Chen Weihua

China Daily (USA) - - IN DEPTH - Con­tact the writer at chen­wei­hua@chi­nadai­

The East China city of Hangzhou has long been known among Chi­nese as the par­adise on Earth. Its im­age has been bur­nished this year in prepa­ra­tion for the G20 Sum­mit.

How­ever, when lead­ers de­scend on the scenic city for the Sept 4-5 sum­mit, they are faced with the daunt­ing chal­lenges of a slow­ing global econ­omy, ris­ing pro­tec­tion­ism and ben­e­fits not equally shared by many poor coun­tries. Ex­perts be­lieve that while the at­ten­dees may agree on many nec­es­sary mea­sures to take, ac­tu­ally tak­ing such ac­tions might be far more chal­leng­ing sub­ject.

The IMF has de­creased its pro­jec­tion for 2016 global growth from 3.8 per­cent to 3.1 per­cent. G20 mem­bers – there are ac­tu­ally 19 of them and the Euro­pean Union – now ac­count for 85 per­cent of the global econ­omy, 80 per­cent of the global trade and nearly two-thirds of the world’s pop­u­la­tion.

IMF Man­ag­ing Di­rec­tor Chris­tine La­garde said on Thurs­day that low growth, high in­equal­ity, and slow progress on struc­tural re­forms are among the key is­sues that G20 lead­ers will dis­cuss at their meet­ing this week­end.

“This meet­ing comes at an im­por­tant mo­ment for the global econ­omy. The po­lit­i­cal pen­du­lum threat­ens to swing against eco­nomic open­ness, and with­out force­ful pol­icy ac­tions, the world could suf­fer from dis­ap­point­ing growth for a long time,” she said.

Growth, pro­tec­tion­ism

Fis­cal, mone­tary and struc­tural re­forms have been re­garded as some of the ma­jor tools to boost growth. The G20 fi­nance min­is­ters and cen­tral bank gov­er­nors meet­ing in Chengdu in July vowed to use all tools to boost growth.

David Dol­lar, a se­nior fel­low at the John L. Thorn­ton China Cen­ter of the Brook­ings in Wash­ing­ton, be­lieves China, as the chair this year, is in the en­vi­able po­si­tion of hav­ing solid growth. While China’s econ­omy has slowed down, it is still grow­ing above 6 per­cent, sec­ond only to In­dia among ma­jor economies.

Dol­lar, a former World Bank of­fi­cial, ex­pressed the need for China to deal with the many “zom­bie’’ State-owned en­ter­prises that are adding risks to the Chi­nese econ­omy, and the rel­a­tively closed ser­vice sec­tor and the prob­lem of ex­cess ca­pac­ity.

He also pointed out that the US could help short-term and long-term growth with greater in­fra­struc­ture in­vest­ment, im­mi­gra­tion re­form and new trade and in­vest­ment agree­ments.

Both Repub­li­can and Demo­cratic pres­i­den­tial can­di­dates Donald Trump and Hil­lary Clin­ton have promised huge in­fra­struc­ture in­vest­ment to meet the pub­lic out­cry.

Yukon Huang, se­nior as­so­ciate of the Asia pro­gram at the Carnegie En­dow­ment for International Peace, be­lieves that China has the strength in in­fra­struc­ture, clearly re­fer­ring to the many roads, bridges and high­speed rails China has built not just in its own coun­try, but in other coun­tries, in par­tic­u­lar Africa.

He said China and the US could move for­ward on a joint in­fra­struc­ture pro­gram to al­low for­eign in­vest­ment fi­nanc­ing, some­thing that Huang be­lieves links to both short-term and long-term goals.

Huang dis­agreed with some pes­simistic views about the Chi­nese econ­omy, say­ing that China’s eco­nomic prob­lems are no worse than other economies while China’s po­ten­tial to tackle those chal­lenges is far greater.

Matthew Good­man, a se­nior ad­viser for Asian econ­omy at the Cen­ter for Strate­gic and International Stud­ies, noted that coun­tries agree on the need for struc­tural re­form, such as in­fra­struc­ture in­vest­ment, to fix their economies. “But it’s very dif­fi­cult po­lit­i­cally and it’s re­ally do­mes­ti­cally,” he said of the do­mes­tic pol­i­tics in each coun­try.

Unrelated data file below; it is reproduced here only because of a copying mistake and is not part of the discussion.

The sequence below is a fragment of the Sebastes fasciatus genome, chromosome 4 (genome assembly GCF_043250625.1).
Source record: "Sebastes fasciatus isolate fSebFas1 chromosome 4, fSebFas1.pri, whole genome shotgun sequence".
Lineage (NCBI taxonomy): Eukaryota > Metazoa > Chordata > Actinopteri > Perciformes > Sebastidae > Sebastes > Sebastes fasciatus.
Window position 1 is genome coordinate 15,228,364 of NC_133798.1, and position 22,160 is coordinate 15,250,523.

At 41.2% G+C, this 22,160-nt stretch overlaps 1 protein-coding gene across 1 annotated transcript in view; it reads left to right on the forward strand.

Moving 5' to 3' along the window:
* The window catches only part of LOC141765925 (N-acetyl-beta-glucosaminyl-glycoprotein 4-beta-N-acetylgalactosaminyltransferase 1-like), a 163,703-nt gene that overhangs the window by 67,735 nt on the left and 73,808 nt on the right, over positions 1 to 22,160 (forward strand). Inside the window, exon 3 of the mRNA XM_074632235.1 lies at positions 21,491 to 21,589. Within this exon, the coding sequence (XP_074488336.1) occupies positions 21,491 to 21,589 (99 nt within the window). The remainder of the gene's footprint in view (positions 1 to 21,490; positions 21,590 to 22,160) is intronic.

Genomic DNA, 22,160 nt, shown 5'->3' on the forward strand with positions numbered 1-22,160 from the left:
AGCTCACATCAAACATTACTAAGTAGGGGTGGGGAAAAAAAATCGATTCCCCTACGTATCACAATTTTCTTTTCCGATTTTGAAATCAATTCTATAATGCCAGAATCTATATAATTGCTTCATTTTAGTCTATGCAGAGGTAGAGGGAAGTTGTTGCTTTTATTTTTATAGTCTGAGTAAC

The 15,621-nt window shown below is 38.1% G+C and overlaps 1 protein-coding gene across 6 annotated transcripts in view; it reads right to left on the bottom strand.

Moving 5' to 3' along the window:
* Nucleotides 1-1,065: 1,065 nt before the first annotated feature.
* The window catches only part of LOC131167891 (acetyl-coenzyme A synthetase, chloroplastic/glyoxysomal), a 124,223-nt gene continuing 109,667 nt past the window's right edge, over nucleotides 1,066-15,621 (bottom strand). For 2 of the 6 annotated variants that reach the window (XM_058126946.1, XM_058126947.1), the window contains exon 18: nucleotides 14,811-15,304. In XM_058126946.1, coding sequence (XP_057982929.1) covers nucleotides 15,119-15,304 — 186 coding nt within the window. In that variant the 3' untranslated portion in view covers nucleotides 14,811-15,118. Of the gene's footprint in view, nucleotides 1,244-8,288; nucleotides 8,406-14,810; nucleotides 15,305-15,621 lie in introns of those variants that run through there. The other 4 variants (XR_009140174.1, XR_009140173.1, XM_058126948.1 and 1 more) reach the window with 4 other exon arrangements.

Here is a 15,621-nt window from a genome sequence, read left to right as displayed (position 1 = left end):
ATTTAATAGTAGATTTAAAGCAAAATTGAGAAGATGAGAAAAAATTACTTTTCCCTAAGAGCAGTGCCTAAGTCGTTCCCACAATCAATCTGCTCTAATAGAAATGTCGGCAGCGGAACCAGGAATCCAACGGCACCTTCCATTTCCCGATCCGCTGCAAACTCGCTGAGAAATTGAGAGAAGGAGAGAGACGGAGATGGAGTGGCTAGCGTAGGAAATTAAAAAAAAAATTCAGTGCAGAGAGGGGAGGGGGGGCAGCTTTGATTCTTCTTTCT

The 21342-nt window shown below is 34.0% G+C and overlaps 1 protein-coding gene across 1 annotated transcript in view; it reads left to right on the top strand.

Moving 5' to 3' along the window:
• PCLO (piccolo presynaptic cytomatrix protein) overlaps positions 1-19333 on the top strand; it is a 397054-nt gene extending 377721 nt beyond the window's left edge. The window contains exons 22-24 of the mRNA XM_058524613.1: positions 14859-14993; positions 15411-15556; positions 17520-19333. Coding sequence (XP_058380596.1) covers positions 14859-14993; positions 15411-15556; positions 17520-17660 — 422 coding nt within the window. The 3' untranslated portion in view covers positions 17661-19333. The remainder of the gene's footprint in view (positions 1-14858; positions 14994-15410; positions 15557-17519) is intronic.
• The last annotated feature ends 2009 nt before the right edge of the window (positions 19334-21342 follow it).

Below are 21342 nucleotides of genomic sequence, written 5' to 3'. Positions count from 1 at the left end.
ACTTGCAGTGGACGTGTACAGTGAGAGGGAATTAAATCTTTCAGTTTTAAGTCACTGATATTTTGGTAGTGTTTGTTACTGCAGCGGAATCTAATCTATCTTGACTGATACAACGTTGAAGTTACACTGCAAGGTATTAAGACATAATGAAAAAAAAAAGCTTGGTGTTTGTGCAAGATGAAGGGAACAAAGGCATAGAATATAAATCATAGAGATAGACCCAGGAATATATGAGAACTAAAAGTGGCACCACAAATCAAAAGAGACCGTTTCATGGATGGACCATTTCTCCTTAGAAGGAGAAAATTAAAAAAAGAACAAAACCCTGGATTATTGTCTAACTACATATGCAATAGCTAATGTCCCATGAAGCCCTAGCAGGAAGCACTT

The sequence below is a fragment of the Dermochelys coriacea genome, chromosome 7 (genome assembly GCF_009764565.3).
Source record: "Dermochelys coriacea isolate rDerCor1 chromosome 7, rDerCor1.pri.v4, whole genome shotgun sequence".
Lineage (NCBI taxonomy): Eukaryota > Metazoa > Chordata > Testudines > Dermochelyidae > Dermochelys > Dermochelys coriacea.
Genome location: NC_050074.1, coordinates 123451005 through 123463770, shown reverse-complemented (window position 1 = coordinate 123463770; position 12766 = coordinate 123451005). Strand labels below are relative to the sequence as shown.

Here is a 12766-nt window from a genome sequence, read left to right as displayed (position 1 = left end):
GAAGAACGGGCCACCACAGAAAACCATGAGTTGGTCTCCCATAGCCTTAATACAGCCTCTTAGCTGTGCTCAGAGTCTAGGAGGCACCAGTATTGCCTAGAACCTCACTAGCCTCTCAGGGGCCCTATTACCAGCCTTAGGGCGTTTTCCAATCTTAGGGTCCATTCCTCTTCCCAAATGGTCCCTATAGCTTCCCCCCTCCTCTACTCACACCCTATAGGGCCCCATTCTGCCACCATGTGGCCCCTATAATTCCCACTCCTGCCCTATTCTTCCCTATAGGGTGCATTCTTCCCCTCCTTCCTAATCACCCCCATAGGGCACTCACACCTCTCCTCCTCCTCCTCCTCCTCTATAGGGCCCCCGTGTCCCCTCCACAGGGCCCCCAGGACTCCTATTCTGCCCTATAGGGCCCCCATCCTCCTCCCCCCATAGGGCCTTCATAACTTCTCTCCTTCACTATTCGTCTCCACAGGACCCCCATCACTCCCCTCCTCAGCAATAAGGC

On Tues­day, Chi­nese Pres­i­dent Xi Jin­ping urged mean­ing­ful ef­forts to push for­ward the coun­try’s planned re­form agenda that is more mar­ket­based and en­vi­ron­men­tally sus­tain­able. His lat­est words are be­lieved to send a clear sig­nal to the world lead­ers that China is com­mit­ted to re­forms.

In the US, pro­tec­tion­ism has run strong. Both Trump and Clin­ton op­pose the Trans-Pa­cific Part­ner­ship (TPP) trade agree­ment, some­thing Pres­i­dent Barack Obama des­per­ately wants to leave as part of his pres­i­den­tial le­gacy.

But Huang said the eco­nomic ben­e­fits of TPP are mod­est with­out the par­tic­i­pa­tion of China. That is why US lead­ers have to rely on a geopo­lit­i­cal ar­gu­ment to sell TPP.

US Sec­re­tary of Trea­sury Jack Lew in­di­cated on Wed­nes­day that Obama will talk about TPP at the G20 in Hangzhou. Huang sug­gested that the US should sig­nal to China that it wel­comes China to be­come a mem­ber of TPP.

“The West is be­com­ing more pro­tec­tion­ist. China fa­vors open mar­ket,” said Huang, an econ­o­mist once serv­ing in the World Bank.

He also be­lieves China al­ways fo­cuses on the long term be­cause its po­lit­i­cal sys­tem en­cour­ages more longterm think­ing where the po­lit­i­cal sys­tem in the West is very short-term ori­ented. “So that’s a con­flict,” he said.


Chris­tine La­garde, IMF man­ag­ing di­rec­tor

The theme of this year’s G20, pro­posed by China, has been “to­wards an in­no­va­tive, in­vig­o­rated, in­ter­con­nected and in­clu­sive world econ­omy.”

Huang said that China, which pri­or­i­tizes in­no­va­tion in its na­tional strat­egy, be­lieve its in­no­va­tive ap­proach will ben­e­fit the rest of the world. But he noted that while all G20 mem­bers fa­vor more in­no­va­tive so­ci­eties, he be­lieves this could be bet­ter and more smoothly achieved if China can con­clude a Bi­lat­eral In­vest­ment Treaty (BIT) with the US and Europe.

Huang ap­plauds China’s One Belt One Road and Asian In­fra­struc­ture In­vest­ment Bank (AIIB) ini­tia­tives as sig­nif­i­cant for im­prov­ing the con­nec­tiv­ity by build­ing in­fra­struc­ture. He be­lieves that China could garner far more sup­port by do­ing a bet­ter job ex­plain­ing to peo­ple in other coun­tries the ben­e­fits they will have from the ini­tia­tives.

The AIIB, whose mem­bers in­clude most ma­jor Euro­pean economies, got a shot in the arm when Cana­dian Prime Min­is­ter Justin Trudeau’s govern­ment on Wed­nes­day an­nounced that Canada is ap­ply­ing to join the bank.